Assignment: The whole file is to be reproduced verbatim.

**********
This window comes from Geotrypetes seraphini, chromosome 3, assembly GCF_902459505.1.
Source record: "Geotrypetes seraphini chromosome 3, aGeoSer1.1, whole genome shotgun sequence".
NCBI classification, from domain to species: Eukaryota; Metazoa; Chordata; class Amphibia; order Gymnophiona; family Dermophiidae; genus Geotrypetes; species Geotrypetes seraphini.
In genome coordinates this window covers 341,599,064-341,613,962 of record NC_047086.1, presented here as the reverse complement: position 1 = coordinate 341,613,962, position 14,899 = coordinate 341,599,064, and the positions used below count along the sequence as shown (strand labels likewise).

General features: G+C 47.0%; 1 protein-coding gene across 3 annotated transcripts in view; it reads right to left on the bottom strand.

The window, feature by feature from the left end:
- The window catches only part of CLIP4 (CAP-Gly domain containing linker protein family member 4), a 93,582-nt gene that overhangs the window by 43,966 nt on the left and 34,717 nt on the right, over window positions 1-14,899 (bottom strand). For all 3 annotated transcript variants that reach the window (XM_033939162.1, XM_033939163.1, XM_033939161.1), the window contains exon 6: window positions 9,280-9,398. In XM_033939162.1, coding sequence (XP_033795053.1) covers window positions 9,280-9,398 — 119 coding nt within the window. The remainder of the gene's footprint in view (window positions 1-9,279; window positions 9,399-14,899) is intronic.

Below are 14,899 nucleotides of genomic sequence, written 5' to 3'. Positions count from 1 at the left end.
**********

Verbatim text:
This window comes from Geotrypetes seraphini, chromosome 3, assembly GCF_902459505.1.
Source record: "Geotrypetes seraphini chromosome 3, aGeoSer1.1, whole genome shotgun sequence".
NCBI classification, from domain to species: Eukaryota; Metazoa; Chordata; class Amphibia; order Gymnophiona; family Dermophiidae; genus Geotrypetes; species Geotrypetes seraphini.
In genome coordinates this window covers 341,599,064-341,613,962 of record NC_047086.1, presented here as the reverse complement: position 1 = coordinate 341,613,962, position 14,899 = coordinate 341,599,064, and the positions used below count along the sequence as shown (strand labels likewise).

General features: G+C 47.0%; 1 protein-coding gene across 3 annotated transcripts in view; it reads right to left on the bottom strand.

The window, feature by feature from the left end:
- The window catches only part of CLIP4 (CAP-Gly domain containing linker protein family member 4), a 93,582-nt gene that overhangs the window by 43,966 nt on the left and 34,717 nt on the right, over window positions 1-14,899 (bottom strand). For all 3 annotated transcript variants that reach the window (XM_033939162.1, XM_033939163.1, XM_033939161.1), the window contains exon 6: window positions 9,280-9,398. In XM_033939162.1, coding sequence (XP_033795053.1) covers window positions 9,280-9,398 — 119 coding nt within the window. The remainder of the gene's footprint in view (window positions 1-9,279; window positions 9,399-14,899) is intronic.

Below are 14,899 nucleotides of genomic sequence, written 5' to 3'. Positions count from 1 at the left end.